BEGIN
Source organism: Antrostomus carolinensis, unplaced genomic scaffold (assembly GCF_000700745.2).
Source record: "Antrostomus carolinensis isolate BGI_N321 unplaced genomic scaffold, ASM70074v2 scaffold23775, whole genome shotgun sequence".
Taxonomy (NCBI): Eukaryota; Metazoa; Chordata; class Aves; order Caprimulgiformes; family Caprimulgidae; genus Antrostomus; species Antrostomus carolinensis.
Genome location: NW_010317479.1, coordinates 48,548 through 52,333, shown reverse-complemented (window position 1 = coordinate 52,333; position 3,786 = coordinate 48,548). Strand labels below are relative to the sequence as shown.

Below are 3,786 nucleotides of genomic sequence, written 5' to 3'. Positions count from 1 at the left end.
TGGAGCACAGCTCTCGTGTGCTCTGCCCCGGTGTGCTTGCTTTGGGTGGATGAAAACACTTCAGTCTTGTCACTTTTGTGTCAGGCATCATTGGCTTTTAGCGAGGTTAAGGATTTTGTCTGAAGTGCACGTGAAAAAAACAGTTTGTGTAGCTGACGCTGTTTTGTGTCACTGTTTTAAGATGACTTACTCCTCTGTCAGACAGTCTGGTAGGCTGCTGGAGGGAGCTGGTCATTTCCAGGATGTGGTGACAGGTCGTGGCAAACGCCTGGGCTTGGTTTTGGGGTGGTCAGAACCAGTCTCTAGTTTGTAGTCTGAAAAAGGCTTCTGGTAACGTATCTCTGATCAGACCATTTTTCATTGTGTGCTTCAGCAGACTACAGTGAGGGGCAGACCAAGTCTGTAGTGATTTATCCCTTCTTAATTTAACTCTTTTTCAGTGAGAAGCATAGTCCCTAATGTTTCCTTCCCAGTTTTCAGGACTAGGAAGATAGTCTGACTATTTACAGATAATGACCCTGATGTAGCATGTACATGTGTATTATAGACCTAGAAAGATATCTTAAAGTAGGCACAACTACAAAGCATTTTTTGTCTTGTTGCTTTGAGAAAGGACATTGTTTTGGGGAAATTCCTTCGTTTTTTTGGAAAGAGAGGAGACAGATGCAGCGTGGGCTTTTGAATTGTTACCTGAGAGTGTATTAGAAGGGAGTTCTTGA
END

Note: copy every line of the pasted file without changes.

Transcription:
Source organism: Antrostomus carolinensis, unplaced genomic scaffold (assembly GCF_000700745.2).
Source record: "Antrostomus carolinensis isolate BGI_N321 unplaced genomic scaffold, ASM70074v2 scaffold23775, whole genome shotgun sequence".
Taxonomy (NCBI): Eukaryota; Metazoa; Chordata; class Aves; order Caprimulgiformes; family Caprimulgidae; genus Antrostomus; species Antrostomus carolinensis.
Genome location: NW_010317479.1, coordinates 48,548 through 52,333, shown reverse-complemented (window position 1 = coordinate 52,333; position 3,786 = coordinate 48,548). Strand labels below are relative to the sequence as shown.

Below are 3,786 nucleotides of genomic sequence, written 5' to 3'. Positions count from 1 at the left end.
TGGAGCACAGCTCTCGTGTGCTCTGCCCCGGTGTGCTTGCTTTGGGTGGATGAAAACACTTCAGTCTTGTCACTTTTGTGTCAGGCATCATTGGCTTTTAGCGAGGTTAAGGATTTTGTCTGAAGTGCACGTGAAAAAAACAGTTTGTGTAGCTGACGCTGTTTTGTGTCACTGTTTTAAGATGACTTACTCCTCTGTCAGACAGTCTGGTAGGCTGCTGGAGGGAGCTGGTCATTTCCAGGATGTGGTGACAGGTCGTGGCAAACGCCTGGGCTTGGTTTTGGGGTGGTCAGAACCAGTCTCTAGTTTGTAGTCTGAAAAAGGCTTCTGGTAACGTATCTCTGATCAGACCATTTTTCATTGTGTGCTTCAGCAGACTACAGTGAGGGGCAGACCAAGTCTGTAGTGATTTATCCCTTCTTAATTTAACTCTTTTTCAGTGAGAAGCATAGTCCCTAATGTTTCCTTCCCAGTTTTCAGGACTAGGAAGATAGTCTGACTATTTACAGATAATGACCCTGATGTAGCATGTACATGTGTATTATAGACCTAGAAAGATATCTTAAAGTAGGCACAACTACAAAGCATTTTTTGTCTTGTTGCTTTGAGAAAGGACATTGTTTTGGGGAAATTCCTTCGTTTTTTTGGAAAGAGAGGAGACAGATGCAGCGTGGGCTTTTGAATTGTTACCTGAGAGTGTATTAGAAGGGAGTTCTTGA